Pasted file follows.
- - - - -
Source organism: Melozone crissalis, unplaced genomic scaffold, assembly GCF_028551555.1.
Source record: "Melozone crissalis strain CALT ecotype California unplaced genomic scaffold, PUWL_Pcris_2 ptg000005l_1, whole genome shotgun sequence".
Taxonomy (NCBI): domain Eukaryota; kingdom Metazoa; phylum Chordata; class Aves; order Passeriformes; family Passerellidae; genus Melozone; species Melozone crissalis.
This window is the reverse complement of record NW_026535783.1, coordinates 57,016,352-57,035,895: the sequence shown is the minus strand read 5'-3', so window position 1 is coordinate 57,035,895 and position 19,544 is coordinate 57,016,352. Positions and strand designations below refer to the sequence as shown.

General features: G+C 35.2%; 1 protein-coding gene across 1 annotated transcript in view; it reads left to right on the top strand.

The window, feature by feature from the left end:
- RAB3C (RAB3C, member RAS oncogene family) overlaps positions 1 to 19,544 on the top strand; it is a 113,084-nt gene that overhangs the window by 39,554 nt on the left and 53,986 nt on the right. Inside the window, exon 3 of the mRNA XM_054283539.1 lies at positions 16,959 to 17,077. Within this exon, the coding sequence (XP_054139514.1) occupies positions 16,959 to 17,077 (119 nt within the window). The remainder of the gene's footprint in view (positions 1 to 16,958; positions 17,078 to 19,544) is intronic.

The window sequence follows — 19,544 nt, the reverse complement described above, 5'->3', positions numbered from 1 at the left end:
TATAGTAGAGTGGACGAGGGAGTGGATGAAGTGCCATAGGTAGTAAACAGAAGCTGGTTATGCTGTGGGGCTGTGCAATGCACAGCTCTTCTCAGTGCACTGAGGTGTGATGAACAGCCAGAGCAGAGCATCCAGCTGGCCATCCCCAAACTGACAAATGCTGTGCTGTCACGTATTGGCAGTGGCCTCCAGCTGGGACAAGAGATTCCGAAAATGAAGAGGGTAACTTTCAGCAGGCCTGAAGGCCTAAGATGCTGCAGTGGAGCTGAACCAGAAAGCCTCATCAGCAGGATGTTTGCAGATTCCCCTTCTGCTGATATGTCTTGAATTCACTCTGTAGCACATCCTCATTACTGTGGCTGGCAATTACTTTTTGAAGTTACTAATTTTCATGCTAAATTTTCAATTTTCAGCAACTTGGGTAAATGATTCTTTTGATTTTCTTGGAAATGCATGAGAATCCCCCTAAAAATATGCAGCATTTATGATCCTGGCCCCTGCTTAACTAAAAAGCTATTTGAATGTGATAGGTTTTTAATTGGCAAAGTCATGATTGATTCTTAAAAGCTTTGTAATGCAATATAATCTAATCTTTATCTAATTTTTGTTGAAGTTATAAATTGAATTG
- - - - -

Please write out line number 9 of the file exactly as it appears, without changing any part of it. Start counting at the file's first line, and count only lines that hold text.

TATAGTAGAGTGGACGAGGGAGTGGATGAAGTGCCATAGGTAGTAAACAGAAGCTGGTTATGCTGTGGGGCTGTGCAATGCACAGCTCTTCTCAGTGCACTGAGGTGTGATGAACAGCCAGAGCAGAGCATCCAGCTGGCCATCCCCAAACTGACAAATGCTGTGCTGTCACGTATTGGCAGTGGCCTCCAGCTGGGACAAGAGATTCCGAAAATGAAGAGGGTAACTTTCAGCAGGCCTGAAGGCCTAAGATGCTGCAGTGGAGCTGAACCAGAAAGCCTCATCAGCAGGATGTTTGCAGATTCCCCTTCTGCTGATATGTCTTGAATTCACTCTGTAGCACATCCTCATTACTGTGGCTGGCAATTACTTTTTGAAGTTACTAATTTTCATGCTAAATTTTCAATTTTCAGCAACTTGGGTAAATGATTCTTTTGATTTTCTTGGAAATGCATGAGAATCCCCCTAAAAATATGCAGCATTTATGATCCTGGCCCCTGCTTAACTAAAAAGCTATTTGAATGTGATAGGTTTTTAATTGGCAAAGTCATGATTGATTCTTAAAAGCTTTGTAATGCAATATAATCTAATCTTTATCTAATTTTTGTTGAAGTTATAAATTGAATTG